For various reasons (mainly economic and geographic) Winnipeg is a Freelance town. Freelance is a topic I write about a lot in this blog these days, writing is one of the ways I deal with the stress of economic uncertainty brought about by freelance employment. The feast v. famine nature of freelancing is not for the faint of heart and it’s compounded by the isolation of working alone.

On paper, I should not be nearly as successful as I am. I don’t do any overt marketing, I’ve never done a cold call (though, I have cold tweeted) and I rarely respond to job board postings. Yet I’m able to get by based on a very small network of trusted connections. I don’t write this to boast about my good fortune. I’m writing this because it feels like I’m doing it wrong, it feels like the bottom is going to drop out any day now, like the other shoes is going to drop, it scares the hell out of me and I feel like there should be a better way.

The Problem: Marketing

The cause of the famine periods of the feast/famine cycle could be boiled down to lack of marketing. When you’re dealing with an excessive amount of work during a feast it can be hard to set aside time to work on marketing, which only leads to compound the famine. In practice, this means that your work has to speak for itself and this is obviously less than ideal.

There are two fundamental marketing problems for an independent professional.

The first is finding new clients. The traditional solution for finding clients is the amorphous “networking.” It’s a term that can encompass any number of things, including “social networking” and Christmas parties. But I think if you asked most professionals what networking looks like, they’d describe something like an informal meetup group or a more formal group like BNI. In my experience, this type of networking sucks, the signal to noise ratio of quality to shit leads, is totally out of whack. As someone who cares more about quality over quantity, bad leads are unacceptable.

The second marketing problem is branding. Branding is a huge topic that I’m not super well versed in, but in this context I simply mean an identity that communicates who you are and what you do; that servers to indirectly attracts new potential clients. In my experience, building a personal brand is really, really hard. Building an audience for that brand is even harder. Contrary to the opinions of pro bloggers and advice gurus, building a legitimate personal brand on a national (let alone international) scale is unattainable for most individuals. I guarantee that every personal brand with more than a few thousand followers on the internet is the product of a team of people (but that is a topic for another day).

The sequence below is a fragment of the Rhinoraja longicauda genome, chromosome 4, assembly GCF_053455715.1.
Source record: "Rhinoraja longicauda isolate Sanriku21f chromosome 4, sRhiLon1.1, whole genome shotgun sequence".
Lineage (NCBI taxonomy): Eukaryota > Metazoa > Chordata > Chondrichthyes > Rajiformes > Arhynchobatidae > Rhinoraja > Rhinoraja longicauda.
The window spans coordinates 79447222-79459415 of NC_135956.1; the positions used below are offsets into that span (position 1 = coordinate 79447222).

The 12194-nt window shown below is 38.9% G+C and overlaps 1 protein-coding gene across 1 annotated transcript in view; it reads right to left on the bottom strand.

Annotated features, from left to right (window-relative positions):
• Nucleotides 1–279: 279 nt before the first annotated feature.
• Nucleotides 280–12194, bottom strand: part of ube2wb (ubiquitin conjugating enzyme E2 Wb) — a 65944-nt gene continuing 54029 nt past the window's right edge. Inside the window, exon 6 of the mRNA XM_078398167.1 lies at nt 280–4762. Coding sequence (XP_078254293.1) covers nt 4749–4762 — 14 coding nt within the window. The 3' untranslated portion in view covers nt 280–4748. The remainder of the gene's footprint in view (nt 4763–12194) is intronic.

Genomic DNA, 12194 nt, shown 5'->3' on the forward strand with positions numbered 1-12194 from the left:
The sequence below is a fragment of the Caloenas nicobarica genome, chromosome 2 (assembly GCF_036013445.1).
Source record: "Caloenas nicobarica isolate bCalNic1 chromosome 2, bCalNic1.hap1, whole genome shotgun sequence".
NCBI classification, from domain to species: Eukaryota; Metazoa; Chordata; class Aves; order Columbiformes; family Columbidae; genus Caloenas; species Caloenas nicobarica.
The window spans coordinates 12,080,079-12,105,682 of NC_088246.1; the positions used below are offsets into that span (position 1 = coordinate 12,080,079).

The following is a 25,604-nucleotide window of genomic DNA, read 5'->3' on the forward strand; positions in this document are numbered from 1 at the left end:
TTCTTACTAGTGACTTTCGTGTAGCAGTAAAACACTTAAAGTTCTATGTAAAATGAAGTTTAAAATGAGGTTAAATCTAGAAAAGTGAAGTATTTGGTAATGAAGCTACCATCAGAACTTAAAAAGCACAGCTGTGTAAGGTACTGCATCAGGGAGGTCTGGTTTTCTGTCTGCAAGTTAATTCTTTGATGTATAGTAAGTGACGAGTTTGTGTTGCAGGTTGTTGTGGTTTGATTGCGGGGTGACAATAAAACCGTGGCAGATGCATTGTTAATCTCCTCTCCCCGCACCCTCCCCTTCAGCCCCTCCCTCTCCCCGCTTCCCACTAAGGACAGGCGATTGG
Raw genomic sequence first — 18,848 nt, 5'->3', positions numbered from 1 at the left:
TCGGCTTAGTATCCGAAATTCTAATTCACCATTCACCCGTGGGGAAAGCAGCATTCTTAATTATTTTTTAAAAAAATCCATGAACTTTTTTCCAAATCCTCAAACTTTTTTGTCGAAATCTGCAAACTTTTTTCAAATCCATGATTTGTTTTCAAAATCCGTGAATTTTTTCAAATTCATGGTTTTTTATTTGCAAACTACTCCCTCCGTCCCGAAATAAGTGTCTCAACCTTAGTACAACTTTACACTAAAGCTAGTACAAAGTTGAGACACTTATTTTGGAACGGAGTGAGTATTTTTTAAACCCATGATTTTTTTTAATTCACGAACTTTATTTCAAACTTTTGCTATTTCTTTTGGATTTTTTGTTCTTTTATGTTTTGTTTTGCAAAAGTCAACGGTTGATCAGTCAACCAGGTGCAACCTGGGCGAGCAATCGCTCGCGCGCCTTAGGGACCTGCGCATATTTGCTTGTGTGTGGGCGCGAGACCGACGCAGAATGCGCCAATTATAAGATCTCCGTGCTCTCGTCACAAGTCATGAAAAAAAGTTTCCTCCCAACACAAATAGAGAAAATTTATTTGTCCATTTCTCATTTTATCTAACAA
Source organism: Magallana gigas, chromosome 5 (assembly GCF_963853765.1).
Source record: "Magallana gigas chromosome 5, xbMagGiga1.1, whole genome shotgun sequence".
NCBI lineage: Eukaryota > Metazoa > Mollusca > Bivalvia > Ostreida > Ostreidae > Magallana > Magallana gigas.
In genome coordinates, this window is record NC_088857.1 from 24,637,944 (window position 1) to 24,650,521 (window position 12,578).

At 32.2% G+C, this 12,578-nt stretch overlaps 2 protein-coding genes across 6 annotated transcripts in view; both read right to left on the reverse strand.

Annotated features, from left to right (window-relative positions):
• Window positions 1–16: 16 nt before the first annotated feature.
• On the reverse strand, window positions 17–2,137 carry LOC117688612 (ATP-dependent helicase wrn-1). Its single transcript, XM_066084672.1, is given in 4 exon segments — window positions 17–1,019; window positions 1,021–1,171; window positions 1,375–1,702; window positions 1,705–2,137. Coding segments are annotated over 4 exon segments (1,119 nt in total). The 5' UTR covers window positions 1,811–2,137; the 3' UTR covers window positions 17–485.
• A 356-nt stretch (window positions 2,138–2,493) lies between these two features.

The Solution: A Collective

For a long time I’ve had this thought that something like an artists collective should exist for all the various trades that go in to making web stuff: coders, designers, writers, etc. I’m sure that if you’ve gone to art school you are familiar with the concept. As someone who did not go to art school, I had to look it up to make sure I’m talking about the right thing.

Wikipedia defines an artist collective as:

…an initiative that is the result of a group of artists working together, usually under their own management, towards shared aims. The aims of an artist collective can include almost anything that is relevant to the needs of the artist, this can range from purchasing bulk materials, sharing equipment, space or materials, through to following shared ideologies, aesthetic and political views … Sharing of ownership, risk, benefits, and status is implied, as opposed to other, more common business structures with an explicit hierarchy of ownership such as an association or a company.

The main difference between a web workers collective vs. traditional artists collective is the need for supplies, physical materials and the pooled capital required to buy these things. As virtual workers we have very little overhead in terms of supplies and equipment; and little need for physical meeting space. That said, I there is a lot of value in share aesthetics and shared ideologies regarding the web as a vehicle for free expression.

I see a formal collective as a potentially a great solution to the problems of marketing skills and work individually. By putting intentional thought into a group identity, then acting as a group, displaying work as a group and representing the collective when interacting with the community, these artist collectives implicitly marketing themselves. They build a reputation for a certain type of work and the collective audience of each individual member props up the group.